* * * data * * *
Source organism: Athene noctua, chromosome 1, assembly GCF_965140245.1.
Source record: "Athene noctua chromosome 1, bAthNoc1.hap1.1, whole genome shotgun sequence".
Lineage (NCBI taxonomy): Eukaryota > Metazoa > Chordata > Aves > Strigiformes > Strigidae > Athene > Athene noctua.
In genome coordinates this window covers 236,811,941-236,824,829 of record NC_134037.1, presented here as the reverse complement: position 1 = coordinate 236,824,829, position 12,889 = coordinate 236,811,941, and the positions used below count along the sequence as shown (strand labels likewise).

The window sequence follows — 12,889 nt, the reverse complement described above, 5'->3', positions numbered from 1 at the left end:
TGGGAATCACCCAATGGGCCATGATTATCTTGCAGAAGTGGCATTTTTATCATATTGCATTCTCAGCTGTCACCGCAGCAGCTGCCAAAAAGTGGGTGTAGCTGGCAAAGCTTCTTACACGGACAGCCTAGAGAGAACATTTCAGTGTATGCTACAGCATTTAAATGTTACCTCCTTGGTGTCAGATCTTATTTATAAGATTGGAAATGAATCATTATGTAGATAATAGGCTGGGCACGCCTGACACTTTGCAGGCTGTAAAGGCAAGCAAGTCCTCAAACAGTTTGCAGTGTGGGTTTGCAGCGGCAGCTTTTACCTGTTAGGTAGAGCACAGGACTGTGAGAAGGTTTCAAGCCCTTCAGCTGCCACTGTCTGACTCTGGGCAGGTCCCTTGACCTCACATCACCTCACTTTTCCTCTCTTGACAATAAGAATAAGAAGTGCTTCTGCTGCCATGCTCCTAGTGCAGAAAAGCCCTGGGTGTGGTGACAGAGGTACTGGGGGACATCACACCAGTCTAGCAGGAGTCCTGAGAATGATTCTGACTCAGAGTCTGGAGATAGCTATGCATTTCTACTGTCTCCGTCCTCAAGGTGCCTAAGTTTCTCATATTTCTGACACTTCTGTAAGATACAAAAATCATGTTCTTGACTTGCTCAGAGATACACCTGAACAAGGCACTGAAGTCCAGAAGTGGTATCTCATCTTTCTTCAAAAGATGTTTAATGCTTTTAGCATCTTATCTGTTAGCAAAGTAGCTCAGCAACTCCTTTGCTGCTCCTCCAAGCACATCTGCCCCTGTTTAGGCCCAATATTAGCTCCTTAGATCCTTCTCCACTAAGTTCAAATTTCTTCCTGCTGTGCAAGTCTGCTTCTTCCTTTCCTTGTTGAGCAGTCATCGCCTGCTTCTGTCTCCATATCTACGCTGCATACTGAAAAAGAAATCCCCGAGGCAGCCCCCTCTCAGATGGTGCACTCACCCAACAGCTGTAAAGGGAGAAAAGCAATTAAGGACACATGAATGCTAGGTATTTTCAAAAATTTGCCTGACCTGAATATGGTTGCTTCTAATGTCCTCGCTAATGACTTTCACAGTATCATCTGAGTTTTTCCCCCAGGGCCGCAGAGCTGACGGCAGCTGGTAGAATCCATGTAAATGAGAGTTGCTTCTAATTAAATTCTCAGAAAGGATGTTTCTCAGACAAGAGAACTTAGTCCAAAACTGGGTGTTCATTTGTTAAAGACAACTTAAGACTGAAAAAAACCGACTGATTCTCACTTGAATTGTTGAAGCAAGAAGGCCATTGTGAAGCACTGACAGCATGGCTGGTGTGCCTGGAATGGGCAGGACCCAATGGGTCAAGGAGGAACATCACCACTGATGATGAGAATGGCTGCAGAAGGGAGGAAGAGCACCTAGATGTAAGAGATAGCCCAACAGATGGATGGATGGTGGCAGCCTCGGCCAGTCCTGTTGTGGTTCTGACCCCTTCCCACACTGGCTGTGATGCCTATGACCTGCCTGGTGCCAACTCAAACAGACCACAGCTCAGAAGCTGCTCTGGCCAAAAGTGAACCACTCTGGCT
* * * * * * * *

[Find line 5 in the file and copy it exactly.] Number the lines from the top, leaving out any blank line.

The window sequence follows — 12,889 nt, the reverse complement described above, 5'->3', positions numbered from 1 at the left end: